the Bush tax giveaways to taxpayers earning over
$200,000 annually. And Kerry wants to target health
care, education, affordable housing, and the
environment with critical investments.
Bush wants to privatize Social Security and Medicare,
although he gets dangerously vague about this at
election time. To finance government spending in the
wake of his tax cuts for the wealthy, Bush is
borrowing heavily from the Social Security Trust Fund.
 At the same time, the United States owes huge amounts
to foreign investors, and the federal debt has soared
29% since Bush took office, to reach $7.3 trillion.
George W. is mired in the failed economic policies of
his Republican predecessors. In 1980, Bush I called
supply-side policies "voodoo economics." But he
embraced these "trickle-down" policies in order to
become vice-president and then president. Reagan and
Bush's royalist economic policies of the '80's were
failures - a fool's paradise built on the sands of
borrowed time and borrowed money. The consequences
were staggering debt, industrial decline, shrinking
wages, two painful recessions, increased poverty, and
structural unemployment. The reckless Reagan-Bush
spending and borrowing brought us to the brink of
social catastrophe and economic depression.
Claims of compassion aside, Bush II has emerged as
nothing more than a supply-sider in the mold of his
father and his father's former boss. Since George W.
Bush took office, corporate profits have gone up
57.5%, while workers' wages and benefits have
increased a miniscule 1.57%. That shows just who is
the object of Bush's compassion.
The Bush administration, supported by Republicans on
Capitol Hill, pushed through a sweeping tax cut in
2001, under which the wealthiest one percent of
Americans reaped 43 percent of the gain. In less than
a year and a half, the federal government's 10-year
projected budget surplus of $1.6 trillion has
vanished. In 2000, we had a surplus of $236 billion.
In 2003, we had a deficit of $375 billion. This
dramatic reversal is the direct consequence of Bush's
tax cuts.
Since then, the Bush administration's answer for the
nation's economic woes is two more tax cuts for the
wealthy individuals and corporations who, by no
coincidence, contribute to the Bush campaign. It's
"trickle-down" economics with a vengeance. In denying
the tax cut's role in the nation's current problems,
and placing the blame instead on 9/11 and corporate
malfeasance, the administration is trying to cook the
books - not unlike Enron, WorldCom, and Arthur
Back during the 2000 campaign, Bush and Cheney took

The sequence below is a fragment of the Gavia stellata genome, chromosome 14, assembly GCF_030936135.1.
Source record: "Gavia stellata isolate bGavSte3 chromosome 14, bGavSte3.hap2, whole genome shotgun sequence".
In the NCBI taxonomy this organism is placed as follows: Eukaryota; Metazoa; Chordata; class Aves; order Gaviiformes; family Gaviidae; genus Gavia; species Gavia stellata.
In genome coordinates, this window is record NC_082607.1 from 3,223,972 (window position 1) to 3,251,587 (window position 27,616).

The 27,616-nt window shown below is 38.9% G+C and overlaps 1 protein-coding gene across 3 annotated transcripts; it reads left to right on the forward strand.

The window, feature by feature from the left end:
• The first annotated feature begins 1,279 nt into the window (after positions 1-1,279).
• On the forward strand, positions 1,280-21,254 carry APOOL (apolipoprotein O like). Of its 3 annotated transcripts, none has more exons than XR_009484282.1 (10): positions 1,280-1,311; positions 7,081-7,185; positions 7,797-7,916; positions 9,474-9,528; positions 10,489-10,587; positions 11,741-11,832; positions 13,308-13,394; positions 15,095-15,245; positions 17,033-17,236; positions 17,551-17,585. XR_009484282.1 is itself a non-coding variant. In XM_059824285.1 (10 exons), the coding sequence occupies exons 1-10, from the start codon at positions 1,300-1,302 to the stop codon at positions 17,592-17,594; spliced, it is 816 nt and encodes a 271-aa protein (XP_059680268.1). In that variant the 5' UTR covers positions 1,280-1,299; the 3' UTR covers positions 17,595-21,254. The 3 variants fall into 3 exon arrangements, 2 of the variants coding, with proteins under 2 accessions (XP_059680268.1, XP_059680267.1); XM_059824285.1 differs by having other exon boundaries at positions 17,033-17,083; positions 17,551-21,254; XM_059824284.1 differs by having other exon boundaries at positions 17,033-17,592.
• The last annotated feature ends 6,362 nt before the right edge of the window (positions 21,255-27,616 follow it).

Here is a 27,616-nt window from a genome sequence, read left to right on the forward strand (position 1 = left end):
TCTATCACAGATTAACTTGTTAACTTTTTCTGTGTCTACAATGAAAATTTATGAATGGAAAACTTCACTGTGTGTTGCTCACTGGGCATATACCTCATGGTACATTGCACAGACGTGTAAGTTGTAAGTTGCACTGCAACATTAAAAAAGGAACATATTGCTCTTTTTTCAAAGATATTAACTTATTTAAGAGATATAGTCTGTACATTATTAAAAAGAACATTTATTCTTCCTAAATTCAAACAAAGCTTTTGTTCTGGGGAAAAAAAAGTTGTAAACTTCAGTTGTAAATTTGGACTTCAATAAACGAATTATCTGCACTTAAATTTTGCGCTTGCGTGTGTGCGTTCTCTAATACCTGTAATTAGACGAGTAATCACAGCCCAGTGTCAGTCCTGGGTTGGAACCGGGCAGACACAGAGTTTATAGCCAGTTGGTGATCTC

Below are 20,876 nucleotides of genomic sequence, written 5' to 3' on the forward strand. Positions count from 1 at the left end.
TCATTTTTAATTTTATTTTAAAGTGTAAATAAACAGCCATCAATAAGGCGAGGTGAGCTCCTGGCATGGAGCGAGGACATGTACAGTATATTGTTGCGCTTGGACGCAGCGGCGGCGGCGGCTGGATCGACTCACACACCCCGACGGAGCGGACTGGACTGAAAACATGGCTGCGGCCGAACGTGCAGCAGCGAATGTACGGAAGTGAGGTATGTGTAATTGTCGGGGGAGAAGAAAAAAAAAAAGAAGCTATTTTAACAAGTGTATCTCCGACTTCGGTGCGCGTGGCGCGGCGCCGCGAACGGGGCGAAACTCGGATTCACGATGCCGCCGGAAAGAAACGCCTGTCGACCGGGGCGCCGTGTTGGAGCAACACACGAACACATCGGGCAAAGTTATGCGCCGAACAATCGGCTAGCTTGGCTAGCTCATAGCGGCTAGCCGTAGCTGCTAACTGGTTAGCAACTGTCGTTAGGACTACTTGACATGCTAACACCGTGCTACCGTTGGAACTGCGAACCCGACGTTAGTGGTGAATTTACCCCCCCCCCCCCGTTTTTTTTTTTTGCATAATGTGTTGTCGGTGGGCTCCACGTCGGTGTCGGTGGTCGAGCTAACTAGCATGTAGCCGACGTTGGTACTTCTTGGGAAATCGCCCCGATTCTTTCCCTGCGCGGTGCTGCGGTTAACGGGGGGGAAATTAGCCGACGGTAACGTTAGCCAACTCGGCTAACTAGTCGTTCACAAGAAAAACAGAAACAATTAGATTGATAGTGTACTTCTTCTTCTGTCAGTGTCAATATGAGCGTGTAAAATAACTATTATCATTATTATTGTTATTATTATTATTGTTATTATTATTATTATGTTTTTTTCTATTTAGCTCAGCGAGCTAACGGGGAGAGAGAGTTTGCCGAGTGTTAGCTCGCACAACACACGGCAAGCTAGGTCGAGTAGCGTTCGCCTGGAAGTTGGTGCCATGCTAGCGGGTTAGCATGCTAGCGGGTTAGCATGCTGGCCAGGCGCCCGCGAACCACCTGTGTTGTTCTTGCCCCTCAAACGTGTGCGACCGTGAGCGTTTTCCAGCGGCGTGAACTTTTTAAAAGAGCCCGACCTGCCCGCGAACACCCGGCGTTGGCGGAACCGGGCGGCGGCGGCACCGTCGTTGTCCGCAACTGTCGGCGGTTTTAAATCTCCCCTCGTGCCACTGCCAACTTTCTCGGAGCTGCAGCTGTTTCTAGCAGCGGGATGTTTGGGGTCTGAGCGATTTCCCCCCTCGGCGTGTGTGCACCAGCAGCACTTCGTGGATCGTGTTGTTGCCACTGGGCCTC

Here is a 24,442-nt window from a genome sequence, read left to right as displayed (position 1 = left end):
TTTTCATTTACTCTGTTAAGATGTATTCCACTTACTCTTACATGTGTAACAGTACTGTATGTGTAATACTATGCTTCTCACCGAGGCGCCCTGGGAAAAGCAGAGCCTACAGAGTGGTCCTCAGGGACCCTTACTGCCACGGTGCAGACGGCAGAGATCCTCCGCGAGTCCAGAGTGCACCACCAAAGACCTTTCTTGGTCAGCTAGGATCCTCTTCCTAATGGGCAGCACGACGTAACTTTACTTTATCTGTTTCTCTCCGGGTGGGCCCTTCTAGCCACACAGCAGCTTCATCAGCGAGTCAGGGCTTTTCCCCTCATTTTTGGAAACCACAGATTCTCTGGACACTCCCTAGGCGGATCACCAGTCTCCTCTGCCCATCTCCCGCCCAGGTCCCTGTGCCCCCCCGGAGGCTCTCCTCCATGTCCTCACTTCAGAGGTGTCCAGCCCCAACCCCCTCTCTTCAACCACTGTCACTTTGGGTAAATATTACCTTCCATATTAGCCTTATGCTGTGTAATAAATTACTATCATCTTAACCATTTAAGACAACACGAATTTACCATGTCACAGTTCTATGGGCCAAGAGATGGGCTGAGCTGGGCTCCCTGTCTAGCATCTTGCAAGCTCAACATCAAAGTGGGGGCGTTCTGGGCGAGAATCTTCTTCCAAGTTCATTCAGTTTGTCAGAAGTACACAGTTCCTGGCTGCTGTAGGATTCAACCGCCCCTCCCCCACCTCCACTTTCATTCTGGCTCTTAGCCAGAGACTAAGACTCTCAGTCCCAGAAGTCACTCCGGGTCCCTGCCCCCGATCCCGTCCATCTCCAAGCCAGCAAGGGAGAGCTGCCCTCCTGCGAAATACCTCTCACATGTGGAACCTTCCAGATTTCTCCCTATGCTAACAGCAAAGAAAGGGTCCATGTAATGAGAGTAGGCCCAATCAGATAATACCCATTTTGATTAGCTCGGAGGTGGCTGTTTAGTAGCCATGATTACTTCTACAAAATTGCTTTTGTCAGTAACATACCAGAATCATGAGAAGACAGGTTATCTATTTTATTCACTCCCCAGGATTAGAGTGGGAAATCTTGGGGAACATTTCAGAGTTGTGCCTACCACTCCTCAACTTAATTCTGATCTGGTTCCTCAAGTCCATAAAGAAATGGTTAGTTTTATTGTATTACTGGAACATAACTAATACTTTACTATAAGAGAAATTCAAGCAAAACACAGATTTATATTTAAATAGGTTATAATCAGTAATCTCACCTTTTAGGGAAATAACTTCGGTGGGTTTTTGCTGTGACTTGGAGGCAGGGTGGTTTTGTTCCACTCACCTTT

pains to brag about their CEO credentials. We've
since learned exactly what kind of real world skills
the pair picked up: fudging, manipulating, wheedling
government contracts and favors, and generally working
the system for all it's worth. Bush and Cheney have
been schooled in a corporate culture that believes
success is achieved by exploiting the government, the
economy, and the environment. They have brought that
same culture to the White House. To them the national
treasury is a personal piggy bank they use to quietly
reward the Haliburtons, Enrons, and the same CEOs they
have so loudly attacked in the media.
In 2004 we need genuine leadership in Washington. We
don't need more quick-fix schemes or lopsided tax
cuts. With four more years of George W. practicing
Reaganomics II we could wake up one morning on the
economic endangered nations list. Deficits and debt
could strangle our economy for the next generation;
and all but the wealthy will have a tough time making
ends meet. John Kerry has demonstrated a willingness
to confront these painful realities. On overall
economic policy, he offers qualities indispensable to
genuine leadership for America - patience, fairness,
candor, and vision. We need an administration that
understands and believes in coherent, comprehensive
and equitable policies that promote sustainable
economic growth - and, on that count, Democrats have
the winning record.

Arthur Blaustein was chairman of the President's
National Advisory Council on Economic Opportunity
during the Carter administration. He is a professor
at the University of California, Berkeley, where he
teaches social and economic policy. His most recent
books are Make a Difference and The American Promise.

Reprinted by permission of the author, September 19,2004 LA Times.